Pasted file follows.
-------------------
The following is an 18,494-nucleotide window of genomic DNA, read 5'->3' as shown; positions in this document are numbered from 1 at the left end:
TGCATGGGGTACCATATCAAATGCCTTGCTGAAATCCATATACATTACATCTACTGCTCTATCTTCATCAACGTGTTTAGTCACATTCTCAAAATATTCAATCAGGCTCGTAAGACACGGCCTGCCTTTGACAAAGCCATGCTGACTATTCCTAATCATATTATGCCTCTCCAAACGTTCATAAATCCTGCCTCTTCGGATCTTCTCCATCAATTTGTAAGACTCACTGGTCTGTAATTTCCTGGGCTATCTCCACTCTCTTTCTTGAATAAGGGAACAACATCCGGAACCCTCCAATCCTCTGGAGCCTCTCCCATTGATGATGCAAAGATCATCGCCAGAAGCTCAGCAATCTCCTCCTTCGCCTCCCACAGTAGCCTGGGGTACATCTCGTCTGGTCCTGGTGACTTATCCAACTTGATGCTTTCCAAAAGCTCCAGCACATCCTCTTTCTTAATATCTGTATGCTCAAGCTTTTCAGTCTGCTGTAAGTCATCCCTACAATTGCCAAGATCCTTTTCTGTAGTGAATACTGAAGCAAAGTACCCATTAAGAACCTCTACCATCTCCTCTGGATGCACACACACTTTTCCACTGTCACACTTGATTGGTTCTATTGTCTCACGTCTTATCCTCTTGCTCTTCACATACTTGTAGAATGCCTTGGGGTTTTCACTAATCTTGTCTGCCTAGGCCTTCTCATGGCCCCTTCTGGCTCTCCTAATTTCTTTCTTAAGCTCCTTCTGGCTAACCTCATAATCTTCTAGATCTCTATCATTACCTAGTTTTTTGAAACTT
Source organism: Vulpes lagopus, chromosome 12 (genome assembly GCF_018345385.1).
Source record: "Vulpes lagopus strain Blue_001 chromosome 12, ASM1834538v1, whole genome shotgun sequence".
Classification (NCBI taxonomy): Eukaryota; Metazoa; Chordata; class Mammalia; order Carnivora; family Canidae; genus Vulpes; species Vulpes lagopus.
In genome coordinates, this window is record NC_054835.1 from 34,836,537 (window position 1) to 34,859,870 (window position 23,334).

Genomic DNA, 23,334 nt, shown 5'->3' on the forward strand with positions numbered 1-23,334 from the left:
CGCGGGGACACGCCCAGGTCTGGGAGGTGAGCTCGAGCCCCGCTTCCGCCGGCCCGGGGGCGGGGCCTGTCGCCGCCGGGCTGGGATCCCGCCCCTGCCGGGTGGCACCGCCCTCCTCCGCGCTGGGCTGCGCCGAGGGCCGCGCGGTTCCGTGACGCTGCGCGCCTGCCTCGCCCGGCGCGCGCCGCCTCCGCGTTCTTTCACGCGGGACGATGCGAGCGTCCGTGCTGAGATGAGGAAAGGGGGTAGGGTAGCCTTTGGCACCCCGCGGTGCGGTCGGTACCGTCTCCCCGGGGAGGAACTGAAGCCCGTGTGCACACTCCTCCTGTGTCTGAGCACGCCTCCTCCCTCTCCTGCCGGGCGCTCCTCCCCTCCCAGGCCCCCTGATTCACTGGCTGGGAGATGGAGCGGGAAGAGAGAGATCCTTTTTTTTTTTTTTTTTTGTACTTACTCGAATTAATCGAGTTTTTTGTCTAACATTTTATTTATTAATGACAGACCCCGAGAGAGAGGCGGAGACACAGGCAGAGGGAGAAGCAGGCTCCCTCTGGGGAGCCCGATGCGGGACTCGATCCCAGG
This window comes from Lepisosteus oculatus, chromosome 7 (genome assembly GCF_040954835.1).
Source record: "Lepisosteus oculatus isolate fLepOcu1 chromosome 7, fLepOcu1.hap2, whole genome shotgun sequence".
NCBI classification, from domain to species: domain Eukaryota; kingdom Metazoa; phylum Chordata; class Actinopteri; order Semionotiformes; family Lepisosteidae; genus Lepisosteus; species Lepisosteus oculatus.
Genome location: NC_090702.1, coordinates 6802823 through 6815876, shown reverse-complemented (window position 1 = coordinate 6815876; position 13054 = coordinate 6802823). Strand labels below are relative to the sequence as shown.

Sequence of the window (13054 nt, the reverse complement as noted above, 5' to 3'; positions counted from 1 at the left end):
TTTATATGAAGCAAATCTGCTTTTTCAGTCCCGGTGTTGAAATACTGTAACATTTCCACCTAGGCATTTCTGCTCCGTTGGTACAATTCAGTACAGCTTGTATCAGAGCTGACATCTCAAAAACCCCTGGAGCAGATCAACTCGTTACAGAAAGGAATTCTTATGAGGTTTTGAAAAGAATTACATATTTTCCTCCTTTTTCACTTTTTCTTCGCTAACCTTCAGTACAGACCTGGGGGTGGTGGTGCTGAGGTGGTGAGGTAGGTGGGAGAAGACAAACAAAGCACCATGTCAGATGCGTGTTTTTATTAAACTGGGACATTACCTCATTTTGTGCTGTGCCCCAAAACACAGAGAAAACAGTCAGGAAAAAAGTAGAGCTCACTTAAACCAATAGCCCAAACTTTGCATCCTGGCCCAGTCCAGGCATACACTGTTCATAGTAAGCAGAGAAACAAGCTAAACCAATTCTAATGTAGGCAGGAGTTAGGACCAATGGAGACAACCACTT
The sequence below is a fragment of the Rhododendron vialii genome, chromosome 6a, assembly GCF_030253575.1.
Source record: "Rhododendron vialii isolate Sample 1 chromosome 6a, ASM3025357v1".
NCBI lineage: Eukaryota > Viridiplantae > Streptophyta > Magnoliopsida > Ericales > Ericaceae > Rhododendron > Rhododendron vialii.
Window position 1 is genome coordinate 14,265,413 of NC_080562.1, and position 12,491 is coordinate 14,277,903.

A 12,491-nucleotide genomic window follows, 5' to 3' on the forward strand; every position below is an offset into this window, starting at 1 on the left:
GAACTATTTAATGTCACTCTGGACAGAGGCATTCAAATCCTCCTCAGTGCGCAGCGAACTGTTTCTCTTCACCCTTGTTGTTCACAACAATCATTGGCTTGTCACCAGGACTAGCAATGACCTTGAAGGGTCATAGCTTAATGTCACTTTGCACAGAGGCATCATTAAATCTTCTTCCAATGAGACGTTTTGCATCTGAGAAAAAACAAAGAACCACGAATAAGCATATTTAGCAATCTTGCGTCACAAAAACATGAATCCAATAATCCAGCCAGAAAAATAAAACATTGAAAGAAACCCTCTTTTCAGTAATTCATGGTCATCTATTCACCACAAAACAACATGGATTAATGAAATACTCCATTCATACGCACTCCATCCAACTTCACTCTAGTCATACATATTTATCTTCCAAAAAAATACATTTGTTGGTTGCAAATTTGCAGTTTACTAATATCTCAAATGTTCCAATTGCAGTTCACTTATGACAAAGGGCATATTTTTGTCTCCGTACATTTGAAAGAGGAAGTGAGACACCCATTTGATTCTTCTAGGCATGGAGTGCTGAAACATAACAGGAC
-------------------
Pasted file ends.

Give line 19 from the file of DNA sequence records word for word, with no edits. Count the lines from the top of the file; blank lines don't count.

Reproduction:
A 12,491-nucleotide genomic window follows, 5' to 3' on the forward strand; every position below is an offset into this window, starting at 1 on the left: